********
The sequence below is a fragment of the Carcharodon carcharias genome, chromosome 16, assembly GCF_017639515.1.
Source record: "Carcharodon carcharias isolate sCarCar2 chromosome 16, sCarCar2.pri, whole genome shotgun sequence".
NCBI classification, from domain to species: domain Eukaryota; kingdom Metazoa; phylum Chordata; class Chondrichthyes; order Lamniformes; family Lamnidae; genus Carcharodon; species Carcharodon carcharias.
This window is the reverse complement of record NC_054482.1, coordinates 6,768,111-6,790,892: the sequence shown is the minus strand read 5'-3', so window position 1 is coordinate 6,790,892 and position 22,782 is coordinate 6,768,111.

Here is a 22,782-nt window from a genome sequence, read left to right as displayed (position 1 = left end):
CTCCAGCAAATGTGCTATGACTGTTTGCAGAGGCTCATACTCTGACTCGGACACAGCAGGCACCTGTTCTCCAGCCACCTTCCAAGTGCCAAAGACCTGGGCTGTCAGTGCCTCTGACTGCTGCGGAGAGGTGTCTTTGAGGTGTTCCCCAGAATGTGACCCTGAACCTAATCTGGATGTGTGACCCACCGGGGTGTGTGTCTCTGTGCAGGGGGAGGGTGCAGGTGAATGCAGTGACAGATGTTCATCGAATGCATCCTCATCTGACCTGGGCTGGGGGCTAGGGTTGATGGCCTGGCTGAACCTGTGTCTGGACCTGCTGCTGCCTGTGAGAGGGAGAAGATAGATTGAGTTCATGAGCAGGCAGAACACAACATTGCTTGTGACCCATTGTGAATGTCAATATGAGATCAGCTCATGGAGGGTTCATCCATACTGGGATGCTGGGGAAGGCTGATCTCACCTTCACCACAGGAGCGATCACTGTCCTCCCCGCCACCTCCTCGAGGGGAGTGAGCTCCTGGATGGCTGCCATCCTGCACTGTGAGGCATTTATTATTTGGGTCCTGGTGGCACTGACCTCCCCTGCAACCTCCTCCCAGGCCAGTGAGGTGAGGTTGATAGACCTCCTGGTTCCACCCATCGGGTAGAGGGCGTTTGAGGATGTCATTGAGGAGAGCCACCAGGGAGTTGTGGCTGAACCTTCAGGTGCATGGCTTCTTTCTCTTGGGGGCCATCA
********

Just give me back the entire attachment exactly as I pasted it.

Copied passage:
The sequence below is a fragment of the Carcharodon carcharias genome, chromosome 16, assembly GCF_017639515.1.
Source record: "Carcharodon carcharias isolate sCarCar2 chromosome 16, sCarCar2.pri, whole genome shotgun sequence".
NCBI classification, from domain to species: domain Eukaryota; kingdom Metazoa; phylum Chordata; class Chondrichthyes; order Lamniformes; family Lamnidae; genus Carcharodon; species Carcharodon carcharias.
This window is the reverse complement of record NC_054482.1, coordinates 6,768,111-6,790,892: the sequence shown is the minus strand read 5'-3', so window position 1 is coordinate 6,790,892 and position 22,782 is coordinate 6,768,111.

Here is a 22,782-nt window from a genome sequence, read left to right as displayed (position 1 = left end):
CTCCAGCAAATGTGCTATGACTGTTTGCAGAGGCTCATACTCTGACTCGGACACAGCAGGCACCTGTTCTCCAGCCACCTTCCAAGTGCCAAAGACCTGGGCTGTCAGTGCCTCTGACTGCTGCGGAGAGGTGTCTTTGAGGTGTTCCCCAGAATGTGACCCTGAACCTAATCTGGATGTGTGACCCACCGGGGTGTGTGTCTCTGTGCAGGGGGAGGGTGCAGGTGAATGCAGTGACAGATGTTCATCGAATGCATCCTCATCTGACCTGGGCTGGGGGCTAGGGTTGATGGCCTGGCTGAACCTGTGTCTGGACCTGCTGCTGCCTGTGAGAGGGAGAAGATAGATTGAGTTCATGAGCAGGCAGAACACAACATTGCTTGTGACCCATTGTGAATGTCAATATGAGATCAGCTCATGGAGGGTTCATCCATACTGGGATGCTGGGGAAGGCTGATCTCACCTTCACCACAGGAGCGATCACTGTCCTCCCCGCCACCTCCTCGAGGGGAGTGAGCTCCTGGATGGCTGCCATCCTGCACTGTGAGGCATTTATTATTTGGGTCCTGGTGGCACTGACCTCCCCTGCAACCTCCTCCCAGGCCAGTGAGGTGAGGTTGATAGACCTCCTGGTTCCACCCATCGGGTAGAGGGCGTTTGAGGATGTCATTGAGGAGAGCCACCAGGGAGTTGTGGCTGAACCTTCAGGTGCATGGCTTCTTTCTCTTGGGGGCCATCA